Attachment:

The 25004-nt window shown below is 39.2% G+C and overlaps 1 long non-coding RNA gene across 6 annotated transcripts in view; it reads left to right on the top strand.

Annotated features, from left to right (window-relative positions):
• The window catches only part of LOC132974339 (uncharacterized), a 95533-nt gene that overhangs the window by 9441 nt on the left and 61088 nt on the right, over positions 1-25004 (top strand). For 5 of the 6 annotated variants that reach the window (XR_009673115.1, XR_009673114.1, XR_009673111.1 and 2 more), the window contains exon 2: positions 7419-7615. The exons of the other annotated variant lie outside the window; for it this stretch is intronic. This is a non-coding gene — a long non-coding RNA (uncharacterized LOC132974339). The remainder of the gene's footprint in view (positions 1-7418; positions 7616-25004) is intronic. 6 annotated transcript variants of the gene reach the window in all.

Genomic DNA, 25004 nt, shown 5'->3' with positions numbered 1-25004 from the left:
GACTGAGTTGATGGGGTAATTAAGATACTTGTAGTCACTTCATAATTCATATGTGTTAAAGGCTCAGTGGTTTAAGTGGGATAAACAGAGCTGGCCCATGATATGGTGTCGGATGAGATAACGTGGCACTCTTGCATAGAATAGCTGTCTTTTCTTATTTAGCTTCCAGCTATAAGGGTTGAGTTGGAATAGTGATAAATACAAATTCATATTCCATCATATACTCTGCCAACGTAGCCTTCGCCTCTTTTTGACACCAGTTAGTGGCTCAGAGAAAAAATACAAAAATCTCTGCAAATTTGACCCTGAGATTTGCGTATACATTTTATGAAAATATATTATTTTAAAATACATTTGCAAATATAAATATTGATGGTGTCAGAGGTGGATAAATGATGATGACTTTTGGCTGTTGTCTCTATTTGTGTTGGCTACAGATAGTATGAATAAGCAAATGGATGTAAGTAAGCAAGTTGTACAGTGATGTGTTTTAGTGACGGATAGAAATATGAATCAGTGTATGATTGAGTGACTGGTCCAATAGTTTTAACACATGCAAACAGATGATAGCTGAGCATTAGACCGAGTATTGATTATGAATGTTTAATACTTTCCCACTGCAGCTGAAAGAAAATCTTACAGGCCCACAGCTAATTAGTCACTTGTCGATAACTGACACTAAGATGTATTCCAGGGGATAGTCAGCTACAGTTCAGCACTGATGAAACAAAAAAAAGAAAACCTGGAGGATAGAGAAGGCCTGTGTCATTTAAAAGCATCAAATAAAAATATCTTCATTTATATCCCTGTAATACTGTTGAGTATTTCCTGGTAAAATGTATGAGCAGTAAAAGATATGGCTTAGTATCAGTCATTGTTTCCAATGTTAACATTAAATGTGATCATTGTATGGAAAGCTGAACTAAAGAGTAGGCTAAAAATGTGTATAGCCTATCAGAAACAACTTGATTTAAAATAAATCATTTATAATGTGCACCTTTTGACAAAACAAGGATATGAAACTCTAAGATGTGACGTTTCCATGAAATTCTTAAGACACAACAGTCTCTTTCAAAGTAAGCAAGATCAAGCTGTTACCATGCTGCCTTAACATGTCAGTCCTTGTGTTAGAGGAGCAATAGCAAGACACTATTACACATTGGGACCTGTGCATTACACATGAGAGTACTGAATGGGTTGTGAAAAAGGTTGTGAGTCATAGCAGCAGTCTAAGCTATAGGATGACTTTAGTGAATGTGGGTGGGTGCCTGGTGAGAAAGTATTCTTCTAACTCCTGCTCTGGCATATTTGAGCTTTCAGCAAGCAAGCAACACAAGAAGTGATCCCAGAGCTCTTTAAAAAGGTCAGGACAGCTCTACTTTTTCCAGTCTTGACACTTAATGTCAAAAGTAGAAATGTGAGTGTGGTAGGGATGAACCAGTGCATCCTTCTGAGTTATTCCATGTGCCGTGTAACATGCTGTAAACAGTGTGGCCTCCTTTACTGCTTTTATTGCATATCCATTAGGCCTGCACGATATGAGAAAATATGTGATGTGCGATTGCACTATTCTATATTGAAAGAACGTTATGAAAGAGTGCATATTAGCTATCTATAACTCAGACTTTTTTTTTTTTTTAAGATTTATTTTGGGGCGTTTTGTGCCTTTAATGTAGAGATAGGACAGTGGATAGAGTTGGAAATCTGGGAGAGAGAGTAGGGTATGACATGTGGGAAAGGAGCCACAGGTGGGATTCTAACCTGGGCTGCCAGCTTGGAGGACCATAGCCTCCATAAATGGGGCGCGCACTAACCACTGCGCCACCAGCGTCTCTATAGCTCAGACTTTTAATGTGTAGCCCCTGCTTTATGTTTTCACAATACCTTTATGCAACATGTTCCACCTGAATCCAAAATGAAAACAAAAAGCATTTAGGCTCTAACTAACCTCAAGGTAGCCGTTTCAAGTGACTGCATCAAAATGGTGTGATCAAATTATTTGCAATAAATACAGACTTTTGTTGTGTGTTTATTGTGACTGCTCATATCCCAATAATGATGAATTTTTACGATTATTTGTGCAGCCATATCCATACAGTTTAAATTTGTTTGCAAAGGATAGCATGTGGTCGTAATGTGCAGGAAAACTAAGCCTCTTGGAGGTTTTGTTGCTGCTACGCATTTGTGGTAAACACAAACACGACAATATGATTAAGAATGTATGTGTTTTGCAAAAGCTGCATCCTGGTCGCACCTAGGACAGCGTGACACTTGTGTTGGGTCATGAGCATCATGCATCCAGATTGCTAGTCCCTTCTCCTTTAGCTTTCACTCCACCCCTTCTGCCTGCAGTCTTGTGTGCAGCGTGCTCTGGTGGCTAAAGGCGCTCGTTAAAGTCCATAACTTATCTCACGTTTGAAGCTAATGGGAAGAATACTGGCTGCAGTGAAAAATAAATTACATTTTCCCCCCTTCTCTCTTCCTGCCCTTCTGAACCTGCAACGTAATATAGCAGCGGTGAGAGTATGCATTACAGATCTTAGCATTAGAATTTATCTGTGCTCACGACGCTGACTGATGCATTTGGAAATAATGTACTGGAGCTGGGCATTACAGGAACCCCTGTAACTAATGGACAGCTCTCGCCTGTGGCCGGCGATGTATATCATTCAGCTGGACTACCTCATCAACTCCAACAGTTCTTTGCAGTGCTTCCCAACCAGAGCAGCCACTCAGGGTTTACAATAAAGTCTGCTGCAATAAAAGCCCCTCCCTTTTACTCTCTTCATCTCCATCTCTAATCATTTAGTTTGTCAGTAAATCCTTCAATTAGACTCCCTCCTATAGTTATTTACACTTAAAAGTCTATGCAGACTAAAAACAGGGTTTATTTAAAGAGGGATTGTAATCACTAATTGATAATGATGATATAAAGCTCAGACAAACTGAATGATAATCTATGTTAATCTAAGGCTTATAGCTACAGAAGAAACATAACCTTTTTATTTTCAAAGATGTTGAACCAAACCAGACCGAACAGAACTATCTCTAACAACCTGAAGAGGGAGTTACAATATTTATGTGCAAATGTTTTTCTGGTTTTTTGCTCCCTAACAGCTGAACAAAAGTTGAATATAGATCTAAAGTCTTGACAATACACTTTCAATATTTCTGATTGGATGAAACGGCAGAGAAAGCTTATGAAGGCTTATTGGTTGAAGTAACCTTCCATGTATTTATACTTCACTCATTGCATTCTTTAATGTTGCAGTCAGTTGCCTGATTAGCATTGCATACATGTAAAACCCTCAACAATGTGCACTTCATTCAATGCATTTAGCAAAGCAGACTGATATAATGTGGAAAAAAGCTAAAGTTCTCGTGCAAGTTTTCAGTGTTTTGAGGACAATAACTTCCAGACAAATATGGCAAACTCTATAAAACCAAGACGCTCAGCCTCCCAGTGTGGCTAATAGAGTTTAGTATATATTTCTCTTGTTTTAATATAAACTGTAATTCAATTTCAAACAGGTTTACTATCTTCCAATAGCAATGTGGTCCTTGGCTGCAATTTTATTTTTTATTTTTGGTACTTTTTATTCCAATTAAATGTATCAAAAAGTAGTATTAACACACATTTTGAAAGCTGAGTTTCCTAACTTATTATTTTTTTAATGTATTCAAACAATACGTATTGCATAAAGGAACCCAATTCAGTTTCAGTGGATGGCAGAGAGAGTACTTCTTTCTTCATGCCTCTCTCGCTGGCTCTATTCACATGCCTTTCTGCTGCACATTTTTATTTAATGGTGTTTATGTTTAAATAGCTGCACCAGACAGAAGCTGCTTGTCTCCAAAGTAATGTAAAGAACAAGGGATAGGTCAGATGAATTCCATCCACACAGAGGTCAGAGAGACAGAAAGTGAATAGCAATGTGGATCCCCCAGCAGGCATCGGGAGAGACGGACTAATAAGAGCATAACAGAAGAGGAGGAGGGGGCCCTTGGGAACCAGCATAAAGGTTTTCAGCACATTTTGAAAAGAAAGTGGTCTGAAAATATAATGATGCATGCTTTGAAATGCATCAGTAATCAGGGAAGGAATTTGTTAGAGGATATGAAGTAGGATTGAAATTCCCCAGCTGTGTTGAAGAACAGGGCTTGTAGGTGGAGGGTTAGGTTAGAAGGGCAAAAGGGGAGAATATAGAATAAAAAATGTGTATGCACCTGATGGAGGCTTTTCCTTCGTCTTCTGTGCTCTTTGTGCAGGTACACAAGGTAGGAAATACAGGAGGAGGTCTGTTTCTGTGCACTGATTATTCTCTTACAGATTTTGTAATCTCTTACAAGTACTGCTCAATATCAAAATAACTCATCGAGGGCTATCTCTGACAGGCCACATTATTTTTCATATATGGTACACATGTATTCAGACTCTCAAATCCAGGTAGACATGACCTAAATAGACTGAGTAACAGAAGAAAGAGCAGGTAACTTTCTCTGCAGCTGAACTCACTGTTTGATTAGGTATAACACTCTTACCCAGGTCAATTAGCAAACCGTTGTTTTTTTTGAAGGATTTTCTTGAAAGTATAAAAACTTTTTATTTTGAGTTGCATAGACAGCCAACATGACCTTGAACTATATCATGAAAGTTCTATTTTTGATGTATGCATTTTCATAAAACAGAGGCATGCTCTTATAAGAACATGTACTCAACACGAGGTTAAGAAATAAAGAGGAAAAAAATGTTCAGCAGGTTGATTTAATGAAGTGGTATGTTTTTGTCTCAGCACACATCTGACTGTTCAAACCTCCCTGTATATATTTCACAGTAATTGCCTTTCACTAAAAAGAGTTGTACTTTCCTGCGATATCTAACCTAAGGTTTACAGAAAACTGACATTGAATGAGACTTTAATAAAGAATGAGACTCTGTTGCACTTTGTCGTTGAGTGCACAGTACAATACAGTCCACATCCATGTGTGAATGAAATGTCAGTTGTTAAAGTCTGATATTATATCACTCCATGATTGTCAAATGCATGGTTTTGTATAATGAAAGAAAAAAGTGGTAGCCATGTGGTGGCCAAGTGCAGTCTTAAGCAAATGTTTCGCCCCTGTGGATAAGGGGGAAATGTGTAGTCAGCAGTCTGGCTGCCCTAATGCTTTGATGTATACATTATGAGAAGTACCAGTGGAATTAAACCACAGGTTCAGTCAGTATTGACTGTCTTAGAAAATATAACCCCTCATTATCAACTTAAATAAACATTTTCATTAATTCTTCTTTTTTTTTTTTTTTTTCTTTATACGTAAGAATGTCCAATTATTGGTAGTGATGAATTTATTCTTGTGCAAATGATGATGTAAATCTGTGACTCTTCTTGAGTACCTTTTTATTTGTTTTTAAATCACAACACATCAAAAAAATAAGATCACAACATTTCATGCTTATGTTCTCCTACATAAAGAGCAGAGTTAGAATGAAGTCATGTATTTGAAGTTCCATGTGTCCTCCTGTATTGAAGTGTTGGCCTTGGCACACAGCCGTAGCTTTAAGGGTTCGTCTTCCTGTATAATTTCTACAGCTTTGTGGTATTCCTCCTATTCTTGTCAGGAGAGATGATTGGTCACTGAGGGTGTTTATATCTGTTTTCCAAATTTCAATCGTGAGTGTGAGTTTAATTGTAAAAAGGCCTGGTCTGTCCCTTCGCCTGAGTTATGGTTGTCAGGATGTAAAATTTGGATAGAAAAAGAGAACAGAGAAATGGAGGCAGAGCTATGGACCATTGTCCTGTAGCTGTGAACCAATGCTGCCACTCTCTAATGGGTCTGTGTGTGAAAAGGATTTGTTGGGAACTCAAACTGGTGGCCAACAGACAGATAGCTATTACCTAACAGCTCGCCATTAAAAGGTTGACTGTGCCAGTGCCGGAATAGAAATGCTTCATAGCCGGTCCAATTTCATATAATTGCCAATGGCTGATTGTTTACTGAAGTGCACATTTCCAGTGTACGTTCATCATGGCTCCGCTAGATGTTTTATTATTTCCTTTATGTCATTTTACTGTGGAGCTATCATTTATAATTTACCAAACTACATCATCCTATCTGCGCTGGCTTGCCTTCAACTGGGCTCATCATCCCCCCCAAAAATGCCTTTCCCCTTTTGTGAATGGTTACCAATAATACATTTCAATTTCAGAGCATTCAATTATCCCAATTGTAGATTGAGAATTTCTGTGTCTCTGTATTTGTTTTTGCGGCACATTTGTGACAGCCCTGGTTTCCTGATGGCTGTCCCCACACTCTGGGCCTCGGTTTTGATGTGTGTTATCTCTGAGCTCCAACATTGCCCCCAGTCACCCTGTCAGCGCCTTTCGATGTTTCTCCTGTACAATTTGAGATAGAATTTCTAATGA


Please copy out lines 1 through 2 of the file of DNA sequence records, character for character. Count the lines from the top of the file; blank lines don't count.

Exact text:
The 25004-nt window shown below is 39.2% G+C and overlaps 1 long non-coding RNA gene across 6 annotated transcripts in view; it reads left to right on the top strand.

Annotated features, from left to right (window-relative positions):